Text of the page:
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Best Famous Philip Levine Poems

Here is a collection of the all-time best famous Philip Levine poems. This is a select list of the best famous Philip Levine poetry. Reading, writing, and enjoying famous Philip Levine poetry (as well as classical and contemporary poems) is a great past time. These top poems are the best examples of Philip Levine poems.

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by Philip Levine |

The Unknowable

 Los Angeles hums
a little tune --
trucks down
the coast road
for Monday Market
packed with small faces
blinking in the dark.
My mother dreams by the open window.
On the drainboard the gray roast humps untouched, the oven bangs its iron jaws, but it's over.
Before her on the table set for so many her glass of fire goes out.
The childish photographs, the letters and cards scatter at last.
The dead burn alone toward dawn.


by Philip Levine |

Late Moon

 2 a.
m.
December, and still no mon rising from the river.
My mother home from the beer garden stands before the open closet her hands still burning.
She smooths the fur collar, the scarf, opens the gloves crumpled like letters.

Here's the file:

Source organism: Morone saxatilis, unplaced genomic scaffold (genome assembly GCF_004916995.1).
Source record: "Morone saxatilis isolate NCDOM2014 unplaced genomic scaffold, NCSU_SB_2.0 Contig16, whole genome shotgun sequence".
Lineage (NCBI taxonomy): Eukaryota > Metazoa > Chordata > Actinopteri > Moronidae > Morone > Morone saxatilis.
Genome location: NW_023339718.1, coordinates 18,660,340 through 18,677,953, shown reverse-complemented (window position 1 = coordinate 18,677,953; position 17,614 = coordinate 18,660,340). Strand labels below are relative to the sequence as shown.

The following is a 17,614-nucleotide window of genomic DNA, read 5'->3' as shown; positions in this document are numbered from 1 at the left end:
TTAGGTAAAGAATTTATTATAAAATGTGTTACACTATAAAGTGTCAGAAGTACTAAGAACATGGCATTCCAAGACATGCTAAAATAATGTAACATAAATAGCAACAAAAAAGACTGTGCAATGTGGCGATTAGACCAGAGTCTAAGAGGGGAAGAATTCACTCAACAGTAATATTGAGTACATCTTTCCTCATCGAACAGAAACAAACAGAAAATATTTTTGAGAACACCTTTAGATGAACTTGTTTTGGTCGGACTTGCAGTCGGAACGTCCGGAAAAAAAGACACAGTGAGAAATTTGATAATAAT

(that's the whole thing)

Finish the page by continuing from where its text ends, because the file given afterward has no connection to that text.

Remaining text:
Nothing is lost she says to the darkness, nothing.
The moon finally above the town, The breathless stacks, the coal clumps, the quiet cars whitened at last.
Her small round hand whitens, the hand a stranger held and released while the Polish music wheezed.
I'm drunk, she says, and knows she's not.
In her chair undoing brassiere and garters she sighs and waits for the need to move.
The moon descends in a spasm of silver tearing the screen door, the eyes of fire drown in the still river, and she's herself.
The little jewels on cheek and chin darken and go out, and in darkness nothing falls staining her lap.


by Philip Levine |

The Grave Of The Kitchen Mouse

 The stone says "Coors" 
The gay carpet says "Camels" 
Spears of dried grass 
The little sticks the children gathered 
The leaves the wind gathered 

The cat did not kill him 
The dog did not, not the trap 
Or lightning, or the rain's anger 
The tree's claws 
The black teeth of the moon 

The sun drilled over and over 
Dusk of his first death 
The earth is worn away 
A tuft of gray fur ruffles the wind 
One paw, like a carrot 
Lunges downward in darkness 
For the soul 

Dawn scratching at the windows 
Counted and closed 
The doors holding 
The house quiet 
The kitchen bites its tongue 
And makes bread


by Philip Levine |

Making Light Of It

 I call out a secret name, the name
of the angel who guards my sleep,
and light grows in the east, a new light
like no other, as soft as the petals
of the blown rose in late summer.
Yes, it is late summer in the West.
Even the grasses climbing the Sierras reach for the next outcropping of rock with tough, burned fingers.
The thistle sheds its royal robes and quivers awake in the hot winds off the sun.
A cloudless sky fills my room, the room I was born in and where my father sleeps his long dark sleep guarding the name he shared with me.